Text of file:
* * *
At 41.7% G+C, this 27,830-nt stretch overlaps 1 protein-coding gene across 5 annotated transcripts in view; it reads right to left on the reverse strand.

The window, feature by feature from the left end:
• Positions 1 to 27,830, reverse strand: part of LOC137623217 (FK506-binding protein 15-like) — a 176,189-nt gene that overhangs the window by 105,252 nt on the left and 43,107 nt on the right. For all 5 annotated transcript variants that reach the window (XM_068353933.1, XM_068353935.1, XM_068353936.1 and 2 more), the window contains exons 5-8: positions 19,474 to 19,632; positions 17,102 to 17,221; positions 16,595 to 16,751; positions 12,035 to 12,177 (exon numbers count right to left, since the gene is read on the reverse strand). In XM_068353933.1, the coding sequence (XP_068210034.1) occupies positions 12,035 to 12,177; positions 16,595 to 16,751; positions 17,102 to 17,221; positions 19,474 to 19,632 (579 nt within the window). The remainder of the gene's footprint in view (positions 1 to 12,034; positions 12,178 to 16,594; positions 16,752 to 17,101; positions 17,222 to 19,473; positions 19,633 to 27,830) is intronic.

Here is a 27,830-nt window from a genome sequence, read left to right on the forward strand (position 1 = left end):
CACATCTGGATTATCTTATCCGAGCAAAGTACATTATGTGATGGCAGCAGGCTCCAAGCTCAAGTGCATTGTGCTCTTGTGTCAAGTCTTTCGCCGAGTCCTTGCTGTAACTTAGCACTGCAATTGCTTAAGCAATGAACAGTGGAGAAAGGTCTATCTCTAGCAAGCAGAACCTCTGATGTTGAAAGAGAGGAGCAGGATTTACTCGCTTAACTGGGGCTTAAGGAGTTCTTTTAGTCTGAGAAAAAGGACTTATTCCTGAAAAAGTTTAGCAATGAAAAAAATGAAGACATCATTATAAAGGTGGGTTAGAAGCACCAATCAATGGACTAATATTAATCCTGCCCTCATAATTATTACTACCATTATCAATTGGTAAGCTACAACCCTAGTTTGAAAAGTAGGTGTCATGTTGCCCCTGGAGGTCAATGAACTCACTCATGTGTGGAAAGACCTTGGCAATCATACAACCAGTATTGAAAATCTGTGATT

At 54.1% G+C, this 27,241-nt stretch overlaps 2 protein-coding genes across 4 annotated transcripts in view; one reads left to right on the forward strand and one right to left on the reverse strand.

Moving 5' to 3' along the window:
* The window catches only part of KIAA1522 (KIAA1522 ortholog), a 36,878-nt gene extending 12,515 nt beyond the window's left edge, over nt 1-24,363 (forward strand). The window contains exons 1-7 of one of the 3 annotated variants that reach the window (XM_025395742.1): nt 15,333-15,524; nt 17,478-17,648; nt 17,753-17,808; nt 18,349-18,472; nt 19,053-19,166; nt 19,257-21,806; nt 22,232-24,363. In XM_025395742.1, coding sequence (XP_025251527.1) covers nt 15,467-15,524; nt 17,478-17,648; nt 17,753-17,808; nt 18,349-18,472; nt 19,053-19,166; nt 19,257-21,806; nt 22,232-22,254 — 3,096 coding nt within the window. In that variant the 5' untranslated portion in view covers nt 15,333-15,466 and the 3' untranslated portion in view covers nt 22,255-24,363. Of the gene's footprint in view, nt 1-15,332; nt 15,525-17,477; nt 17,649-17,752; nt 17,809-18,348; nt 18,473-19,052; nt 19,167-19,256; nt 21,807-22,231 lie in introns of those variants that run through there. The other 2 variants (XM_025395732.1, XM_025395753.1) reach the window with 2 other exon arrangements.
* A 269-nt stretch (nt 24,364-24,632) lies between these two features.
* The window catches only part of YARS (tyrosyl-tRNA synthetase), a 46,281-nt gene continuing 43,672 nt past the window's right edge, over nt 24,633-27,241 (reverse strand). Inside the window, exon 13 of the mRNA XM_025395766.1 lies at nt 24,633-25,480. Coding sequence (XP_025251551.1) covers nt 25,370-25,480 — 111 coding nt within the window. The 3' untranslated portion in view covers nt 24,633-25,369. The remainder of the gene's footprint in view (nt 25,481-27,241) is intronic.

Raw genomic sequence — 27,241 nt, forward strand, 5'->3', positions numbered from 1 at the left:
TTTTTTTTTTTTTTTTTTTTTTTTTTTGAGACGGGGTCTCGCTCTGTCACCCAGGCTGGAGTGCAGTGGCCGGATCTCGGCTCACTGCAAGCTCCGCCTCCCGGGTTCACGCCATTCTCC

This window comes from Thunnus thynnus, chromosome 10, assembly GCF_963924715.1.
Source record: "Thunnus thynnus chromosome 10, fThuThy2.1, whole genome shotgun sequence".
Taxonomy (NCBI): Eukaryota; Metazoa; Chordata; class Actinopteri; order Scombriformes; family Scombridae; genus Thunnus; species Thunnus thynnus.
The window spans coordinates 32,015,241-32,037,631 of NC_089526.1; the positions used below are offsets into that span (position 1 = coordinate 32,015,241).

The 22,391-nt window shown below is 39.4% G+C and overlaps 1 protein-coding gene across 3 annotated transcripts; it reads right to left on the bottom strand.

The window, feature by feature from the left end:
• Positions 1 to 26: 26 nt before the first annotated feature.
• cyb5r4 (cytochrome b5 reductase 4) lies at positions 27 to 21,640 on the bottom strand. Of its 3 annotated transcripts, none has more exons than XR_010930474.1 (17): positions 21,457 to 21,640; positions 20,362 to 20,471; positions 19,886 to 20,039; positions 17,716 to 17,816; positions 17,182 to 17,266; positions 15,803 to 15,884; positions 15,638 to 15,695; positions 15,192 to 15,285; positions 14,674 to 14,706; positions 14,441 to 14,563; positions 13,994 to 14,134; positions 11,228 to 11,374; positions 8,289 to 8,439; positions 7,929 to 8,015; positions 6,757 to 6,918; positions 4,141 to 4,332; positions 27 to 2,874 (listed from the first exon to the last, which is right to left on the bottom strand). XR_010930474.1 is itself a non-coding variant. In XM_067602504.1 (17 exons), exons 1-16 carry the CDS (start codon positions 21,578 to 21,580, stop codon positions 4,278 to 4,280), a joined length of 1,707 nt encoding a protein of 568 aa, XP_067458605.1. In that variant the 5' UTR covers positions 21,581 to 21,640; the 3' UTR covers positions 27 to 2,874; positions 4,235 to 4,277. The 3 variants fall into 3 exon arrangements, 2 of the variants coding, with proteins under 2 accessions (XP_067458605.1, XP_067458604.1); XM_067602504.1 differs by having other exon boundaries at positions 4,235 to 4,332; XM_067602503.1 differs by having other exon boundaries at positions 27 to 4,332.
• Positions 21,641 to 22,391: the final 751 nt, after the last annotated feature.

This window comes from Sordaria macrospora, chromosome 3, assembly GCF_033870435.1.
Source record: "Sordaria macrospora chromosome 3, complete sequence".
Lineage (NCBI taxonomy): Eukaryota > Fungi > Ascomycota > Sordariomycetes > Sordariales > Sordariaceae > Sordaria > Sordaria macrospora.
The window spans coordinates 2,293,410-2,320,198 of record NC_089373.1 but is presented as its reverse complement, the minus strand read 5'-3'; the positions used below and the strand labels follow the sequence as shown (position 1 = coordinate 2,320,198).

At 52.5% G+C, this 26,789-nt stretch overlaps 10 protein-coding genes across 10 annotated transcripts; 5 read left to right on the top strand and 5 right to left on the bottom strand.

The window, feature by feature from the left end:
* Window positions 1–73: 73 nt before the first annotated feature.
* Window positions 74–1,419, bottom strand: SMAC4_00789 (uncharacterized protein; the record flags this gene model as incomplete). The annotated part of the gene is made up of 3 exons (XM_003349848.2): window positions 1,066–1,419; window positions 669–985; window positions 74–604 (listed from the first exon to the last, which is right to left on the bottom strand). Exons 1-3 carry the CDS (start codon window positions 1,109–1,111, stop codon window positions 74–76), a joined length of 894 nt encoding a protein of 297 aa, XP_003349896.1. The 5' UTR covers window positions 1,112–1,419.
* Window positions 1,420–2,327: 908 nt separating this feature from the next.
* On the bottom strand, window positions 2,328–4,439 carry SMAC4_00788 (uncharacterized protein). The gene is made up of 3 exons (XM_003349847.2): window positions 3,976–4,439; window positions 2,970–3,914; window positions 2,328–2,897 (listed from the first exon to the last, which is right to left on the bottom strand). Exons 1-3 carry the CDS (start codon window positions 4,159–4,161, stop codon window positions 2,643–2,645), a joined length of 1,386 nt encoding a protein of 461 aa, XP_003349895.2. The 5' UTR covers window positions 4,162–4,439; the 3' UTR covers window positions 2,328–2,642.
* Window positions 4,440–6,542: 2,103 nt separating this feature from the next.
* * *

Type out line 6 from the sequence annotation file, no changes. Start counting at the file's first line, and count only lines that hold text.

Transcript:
At 54.1% G+C, this 27,241-nt stretch overlaps 2 protein-coding genes across 4 annotated transcripts in view; one reads left to right on the forward strand and one right to left on the reverse strand.